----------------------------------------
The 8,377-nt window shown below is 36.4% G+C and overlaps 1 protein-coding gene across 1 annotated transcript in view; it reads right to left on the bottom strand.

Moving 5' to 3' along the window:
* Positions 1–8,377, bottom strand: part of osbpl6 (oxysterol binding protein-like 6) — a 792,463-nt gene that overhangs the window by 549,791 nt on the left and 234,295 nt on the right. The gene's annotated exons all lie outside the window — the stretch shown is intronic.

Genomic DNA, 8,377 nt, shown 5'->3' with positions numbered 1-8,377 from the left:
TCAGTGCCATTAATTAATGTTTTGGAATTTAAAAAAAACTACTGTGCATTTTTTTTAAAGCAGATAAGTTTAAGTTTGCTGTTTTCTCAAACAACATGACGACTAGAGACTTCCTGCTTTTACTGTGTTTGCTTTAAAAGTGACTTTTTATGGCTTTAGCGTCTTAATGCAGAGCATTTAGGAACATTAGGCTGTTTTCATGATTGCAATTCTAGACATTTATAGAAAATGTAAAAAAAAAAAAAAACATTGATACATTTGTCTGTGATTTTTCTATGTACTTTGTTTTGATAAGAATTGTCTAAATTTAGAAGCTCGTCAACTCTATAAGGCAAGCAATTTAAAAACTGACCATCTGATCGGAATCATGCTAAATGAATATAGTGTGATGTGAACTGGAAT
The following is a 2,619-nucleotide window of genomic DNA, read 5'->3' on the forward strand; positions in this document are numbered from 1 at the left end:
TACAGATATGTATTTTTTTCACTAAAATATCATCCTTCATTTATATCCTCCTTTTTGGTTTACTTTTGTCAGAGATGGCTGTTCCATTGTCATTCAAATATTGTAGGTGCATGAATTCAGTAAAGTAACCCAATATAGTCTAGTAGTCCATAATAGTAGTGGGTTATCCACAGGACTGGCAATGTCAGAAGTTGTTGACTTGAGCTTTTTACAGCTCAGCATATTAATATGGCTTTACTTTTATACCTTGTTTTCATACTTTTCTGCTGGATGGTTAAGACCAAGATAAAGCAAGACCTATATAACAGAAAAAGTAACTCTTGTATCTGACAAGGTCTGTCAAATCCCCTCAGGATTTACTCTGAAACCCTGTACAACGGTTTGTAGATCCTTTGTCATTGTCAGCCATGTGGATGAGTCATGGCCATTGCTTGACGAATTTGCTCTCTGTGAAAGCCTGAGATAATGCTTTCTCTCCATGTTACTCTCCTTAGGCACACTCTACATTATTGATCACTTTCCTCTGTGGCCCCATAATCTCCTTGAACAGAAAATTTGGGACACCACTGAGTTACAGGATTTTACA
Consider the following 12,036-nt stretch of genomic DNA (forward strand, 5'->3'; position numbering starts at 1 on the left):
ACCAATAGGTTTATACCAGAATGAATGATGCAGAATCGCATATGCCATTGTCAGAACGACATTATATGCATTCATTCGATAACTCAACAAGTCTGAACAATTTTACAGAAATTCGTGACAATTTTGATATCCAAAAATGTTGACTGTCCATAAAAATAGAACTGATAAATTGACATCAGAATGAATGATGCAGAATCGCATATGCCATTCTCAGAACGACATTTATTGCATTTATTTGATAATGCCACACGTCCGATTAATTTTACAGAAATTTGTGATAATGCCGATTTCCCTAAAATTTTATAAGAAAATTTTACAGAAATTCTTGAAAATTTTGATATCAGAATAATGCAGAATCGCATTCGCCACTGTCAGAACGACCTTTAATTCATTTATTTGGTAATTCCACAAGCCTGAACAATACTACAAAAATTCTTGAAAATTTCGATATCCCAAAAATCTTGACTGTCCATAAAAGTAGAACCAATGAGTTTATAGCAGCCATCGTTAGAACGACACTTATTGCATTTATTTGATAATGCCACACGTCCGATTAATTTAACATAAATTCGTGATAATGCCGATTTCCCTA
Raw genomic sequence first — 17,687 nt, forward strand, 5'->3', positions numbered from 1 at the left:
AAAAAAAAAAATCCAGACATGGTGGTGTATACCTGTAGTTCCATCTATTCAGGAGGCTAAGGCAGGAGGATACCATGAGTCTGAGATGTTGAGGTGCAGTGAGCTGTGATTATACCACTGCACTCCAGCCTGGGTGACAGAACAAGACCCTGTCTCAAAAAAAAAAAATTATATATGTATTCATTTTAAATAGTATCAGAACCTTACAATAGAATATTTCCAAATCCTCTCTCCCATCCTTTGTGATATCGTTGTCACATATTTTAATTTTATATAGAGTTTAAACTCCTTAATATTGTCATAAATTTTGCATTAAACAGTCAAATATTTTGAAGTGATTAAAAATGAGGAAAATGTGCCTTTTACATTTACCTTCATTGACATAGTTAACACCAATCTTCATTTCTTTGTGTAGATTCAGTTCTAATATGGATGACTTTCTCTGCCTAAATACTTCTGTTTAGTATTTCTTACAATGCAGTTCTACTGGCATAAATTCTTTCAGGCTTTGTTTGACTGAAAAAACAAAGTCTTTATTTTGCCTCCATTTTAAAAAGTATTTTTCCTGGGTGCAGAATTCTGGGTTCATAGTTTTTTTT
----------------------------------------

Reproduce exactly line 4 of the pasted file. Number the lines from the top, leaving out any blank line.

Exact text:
Genomic DNA, 8,377 nt, shown 5'->3' with positions numbered 1-8,377 from the left: